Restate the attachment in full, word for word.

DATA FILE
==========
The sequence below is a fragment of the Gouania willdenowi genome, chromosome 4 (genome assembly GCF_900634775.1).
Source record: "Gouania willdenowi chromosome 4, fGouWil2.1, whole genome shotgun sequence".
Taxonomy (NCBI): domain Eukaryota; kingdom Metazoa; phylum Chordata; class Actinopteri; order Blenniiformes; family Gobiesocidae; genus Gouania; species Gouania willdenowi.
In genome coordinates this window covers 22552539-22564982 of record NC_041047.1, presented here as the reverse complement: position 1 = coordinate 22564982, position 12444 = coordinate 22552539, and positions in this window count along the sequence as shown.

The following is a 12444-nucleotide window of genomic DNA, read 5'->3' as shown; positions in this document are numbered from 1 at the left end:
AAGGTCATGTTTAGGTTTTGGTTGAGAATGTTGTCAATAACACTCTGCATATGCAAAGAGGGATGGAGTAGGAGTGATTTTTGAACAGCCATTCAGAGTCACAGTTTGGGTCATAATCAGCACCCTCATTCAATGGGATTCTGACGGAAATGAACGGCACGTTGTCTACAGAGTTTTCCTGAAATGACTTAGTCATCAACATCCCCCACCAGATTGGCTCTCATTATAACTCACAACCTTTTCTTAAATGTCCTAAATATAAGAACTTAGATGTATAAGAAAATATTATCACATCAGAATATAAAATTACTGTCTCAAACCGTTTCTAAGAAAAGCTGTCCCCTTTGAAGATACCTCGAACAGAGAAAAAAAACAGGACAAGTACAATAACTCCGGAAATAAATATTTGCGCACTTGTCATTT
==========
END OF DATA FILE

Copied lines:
The sequence below is a fragment of the Gouania willdenowi genome, chromosome 4 (genome assembly GCF_900634775.1).
Source record: "Gouania willdenowi chromosome 4, fGouWil2.1, whole genome shotgun sequence".
Taxonomy (NCBI): domain Eukaryota; kingdom Metazoa; phylum Chordata; class Actinopteri; order Blenniiformes; family Gobiesocidae; genus Gouania; species Gouania willdenowi.
In genome coordinates this window covers 22552539-22564982 of record NC_041047.1, presented here as the reverse complement: position 1 = coordinate 22564982, position 12444 = coordinate 22552539, and positions in this window count along the sequence as shown.

The following is a 12444-nucleotide window of genomic DNA, read 5'->3' as shown; positions in this document are numbered from 1 at the left end:
AAGGTCATGTTTAGGTTTTGGTTGAGAATGTTGTCAATAACACTCTGCATATGCAAAGAGGGATGGAGTAGGAGTGATTTTTGAACAGCCATTCAGAGTCACAGTTTGGGTCATAATCAGCACCCTCATTCAATGGGATTCTGACGGAAATGAACGGCACGTTGTCTACAGAGTTTTCCTGAAATGACTTAGTCATCAACATCCCCCACCAGATTGGCTCTCATTATAACTCACAACCTTTTCTTAAATGTCCTAAATATAAGAACTTAGATGTATAAGAAAATATTATCACATCAGAATATAAAATTACTGTCTCAAACCGTTTCTAAGAAAAGCTGTCCCCTTTGAAGATACCTCGAACAGAGAAAAAAAACAGGACAAGTACAATAACTCCGGAAATAAATATTTGCGCACTTGTCATTT